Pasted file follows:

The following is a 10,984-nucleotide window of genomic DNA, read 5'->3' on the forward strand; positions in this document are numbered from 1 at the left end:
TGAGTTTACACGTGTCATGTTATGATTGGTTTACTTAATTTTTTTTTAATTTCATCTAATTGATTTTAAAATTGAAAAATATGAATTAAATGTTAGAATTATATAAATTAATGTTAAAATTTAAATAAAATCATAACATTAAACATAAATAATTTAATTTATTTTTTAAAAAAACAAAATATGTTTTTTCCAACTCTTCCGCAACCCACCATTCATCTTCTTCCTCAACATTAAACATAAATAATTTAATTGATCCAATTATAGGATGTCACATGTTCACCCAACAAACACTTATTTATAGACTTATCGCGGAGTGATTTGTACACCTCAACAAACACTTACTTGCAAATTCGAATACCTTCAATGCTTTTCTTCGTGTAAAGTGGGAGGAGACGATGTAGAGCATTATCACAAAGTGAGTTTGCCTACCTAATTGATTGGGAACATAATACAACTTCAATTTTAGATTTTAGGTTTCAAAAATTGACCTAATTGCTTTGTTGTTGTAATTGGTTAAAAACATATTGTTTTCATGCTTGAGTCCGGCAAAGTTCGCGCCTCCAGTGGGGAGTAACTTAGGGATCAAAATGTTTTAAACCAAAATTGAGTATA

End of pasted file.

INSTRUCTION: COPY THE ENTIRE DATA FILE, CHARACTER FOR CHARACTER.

The following is a 10,984-nucleotide window of genomic DNA, read 5'->3' on the forward strand; positions in this document are numbered from 1 at the left end:
TGAGTTTACACGTGTCATGTTATGATTGGTTTACTTAATTTTTTTTTAATTTCATCTAATTGATTTTAAAATTGAAAAATATGAATTAAATGTTAGAATTATATAAATTAATGTTAAAATTTAAATAAAATCATAACATTAAACATAAATAATTTAATTTATTTTTTAAAAAAACAAAATATGTTTTTTCCAACTCTTCCGCAACCCACCATTCATCTTCTTCCTCAACATTAAACATAAATAATTTAATTGATCCAATTATAGGATGTCACATGTTCACCCAACAAACACTTATTTATAGACTTATCGCGGAGTGATTTGTACACCTCAACAAACACTTACTTGCAAATTCGAATACCTTCAATGCTTTTCTTCGTGTAAAGTGGGAGGAGACGATGTAGAGCATTATCACAAAGTGAGTTTGCCTACCTAATTGATTGGGAACATAATACAACTTCAATTTTAGATTTTAGGTTTCAAAAATTGACCTAATTGCTTTGTTGTTGTAATTGGTTAAAAACATATTGTTTTCATGCTTGAGTCCGGCAAAGTTCGCGCCTCCAGTGGGGAGTAACTTAGGGATCAAAATGTTTTAAACCAAAATTGAGTATA